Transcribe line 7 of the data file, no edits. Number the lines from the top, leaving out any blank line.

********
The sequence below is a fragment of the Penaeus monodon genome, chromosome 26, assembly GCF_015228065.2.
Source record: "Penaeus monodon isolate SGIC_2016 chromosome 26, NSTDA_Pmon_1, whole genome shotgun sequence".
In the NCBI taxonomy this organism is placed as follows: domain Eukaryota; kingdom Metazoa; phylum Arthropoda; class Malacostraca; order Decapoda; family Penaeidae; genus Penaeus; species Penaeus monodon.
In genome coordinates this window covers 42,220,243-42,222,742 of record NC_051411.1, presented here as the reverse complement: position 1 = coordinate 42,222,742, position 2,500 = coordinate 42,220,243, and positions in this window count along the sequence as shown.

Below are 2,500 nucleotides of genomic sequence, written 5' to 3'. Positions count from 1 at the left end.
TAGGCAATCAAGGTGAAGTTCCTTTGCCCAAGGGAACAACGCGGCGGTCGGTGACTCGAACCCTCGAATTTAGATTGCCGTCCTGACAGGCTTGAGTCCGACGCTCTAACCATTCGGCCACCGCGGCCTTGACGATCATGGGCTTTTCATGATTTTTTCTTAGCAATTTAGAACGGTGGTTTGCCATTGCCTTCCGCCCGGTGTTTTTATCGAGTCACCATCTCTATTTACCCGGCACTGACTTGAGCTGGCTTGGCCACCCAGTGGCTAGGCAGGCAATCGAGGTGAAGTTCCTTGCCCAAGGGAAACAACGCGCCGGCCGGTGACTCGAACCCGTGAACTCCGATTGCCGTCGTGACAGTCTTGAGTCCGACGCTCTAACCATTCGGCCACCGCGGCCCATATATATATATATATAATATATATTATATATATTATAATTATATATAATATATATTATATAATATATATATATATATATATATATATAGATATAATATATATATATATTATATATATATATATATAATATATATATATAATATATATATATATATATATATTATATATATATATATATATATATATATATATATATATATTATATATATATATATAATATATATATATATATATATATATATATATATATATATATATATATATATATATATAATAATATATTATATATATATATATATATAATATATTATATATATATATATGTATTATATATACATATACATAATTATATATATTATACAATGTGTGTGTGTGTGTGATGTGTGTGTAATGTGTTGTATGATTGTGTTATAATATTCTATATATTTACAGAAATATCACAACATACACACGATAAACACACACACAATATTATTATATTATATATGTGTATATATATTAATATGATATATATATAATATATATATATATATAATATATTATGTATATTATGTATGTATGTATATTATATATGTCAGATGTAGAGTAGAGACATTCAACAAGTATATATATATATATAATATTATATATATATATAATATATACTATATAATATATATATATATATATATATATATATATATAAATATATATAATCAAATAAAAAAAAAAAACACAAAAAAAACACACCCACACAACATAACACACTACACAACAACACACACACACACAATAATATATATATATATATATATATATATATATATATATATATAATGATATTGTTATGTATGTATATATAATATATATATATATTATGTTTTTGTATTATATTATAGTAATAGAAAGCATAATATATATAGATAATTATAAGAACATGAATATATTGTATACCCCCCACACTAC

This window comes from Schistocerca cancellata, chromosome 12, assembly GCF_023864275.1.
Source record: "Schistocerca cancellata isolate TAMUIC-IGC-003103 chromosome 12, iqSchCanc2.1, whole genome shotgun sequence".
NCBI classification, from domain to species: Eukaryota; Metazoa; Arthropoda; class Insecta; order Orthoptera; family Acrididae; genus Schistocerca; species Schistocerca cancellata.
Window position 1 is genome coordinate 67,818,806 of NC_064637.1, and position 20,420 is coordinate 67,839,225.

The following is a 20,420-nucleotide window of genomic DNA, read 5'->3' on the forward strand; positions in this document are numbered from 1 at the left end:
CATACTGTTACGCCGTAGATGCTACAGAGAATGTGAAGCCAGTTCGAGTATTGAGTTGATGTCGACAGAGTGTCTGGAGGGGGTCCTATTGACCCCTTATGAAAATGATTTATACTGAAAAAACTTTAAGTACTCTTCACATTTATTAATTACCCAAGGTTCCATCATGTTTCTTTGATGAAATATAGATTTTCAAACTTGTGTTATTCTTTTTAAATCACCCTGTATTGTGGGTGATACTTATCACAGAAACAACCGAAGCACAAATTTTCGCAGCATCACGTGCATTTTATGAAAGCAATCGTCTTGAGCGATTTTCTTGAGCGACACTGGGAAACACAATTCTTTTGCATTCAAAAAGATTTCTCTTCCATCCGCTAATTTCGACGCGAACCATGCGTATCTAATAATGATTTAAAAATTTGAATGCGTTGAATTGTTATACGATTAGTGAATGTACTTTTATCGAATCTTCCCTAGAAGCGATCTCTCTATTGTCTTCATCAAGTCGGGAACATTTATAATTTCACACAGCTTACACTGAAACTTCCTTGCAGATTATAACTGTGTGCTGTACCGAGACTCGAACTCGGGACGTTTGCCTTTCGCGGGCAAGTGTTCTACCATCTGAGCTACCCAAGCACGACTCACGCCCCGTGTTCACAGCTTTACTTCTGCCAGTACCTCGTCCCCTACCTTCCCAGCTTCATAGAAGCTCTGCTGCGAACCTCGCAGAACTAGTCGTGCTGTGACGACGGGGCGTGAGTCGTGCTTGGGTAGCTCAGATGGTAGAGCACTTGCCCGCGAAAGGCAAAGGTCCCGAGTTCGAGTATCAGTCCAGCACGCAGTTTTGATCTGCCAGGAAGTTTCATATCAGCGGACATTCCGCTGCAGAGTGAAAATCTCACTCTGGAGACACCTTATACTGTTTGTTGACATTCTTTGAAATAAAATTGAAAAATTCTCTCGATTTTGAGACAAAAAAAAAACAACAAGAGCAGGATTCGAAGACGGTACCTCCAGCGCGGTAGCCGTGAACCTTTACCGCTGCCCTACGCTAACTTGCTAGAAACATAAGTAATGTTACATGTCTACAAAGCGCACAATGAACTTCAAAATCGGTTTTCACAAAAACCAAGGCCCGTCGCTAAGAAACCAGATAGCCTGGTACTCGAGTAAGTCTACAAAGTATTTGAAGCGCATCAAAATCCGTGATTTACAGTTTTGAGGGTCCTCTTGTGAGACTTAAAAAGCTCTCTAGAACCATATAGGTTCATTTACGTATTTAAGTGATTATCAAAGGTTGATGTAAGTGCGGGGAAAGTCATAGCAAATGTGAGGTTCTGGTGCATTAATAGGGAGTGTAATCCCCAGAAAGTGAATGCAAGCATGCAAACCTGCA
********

This window comes from Schistocerca cancellata, chromosome 12, assembly GCF_023864275.1.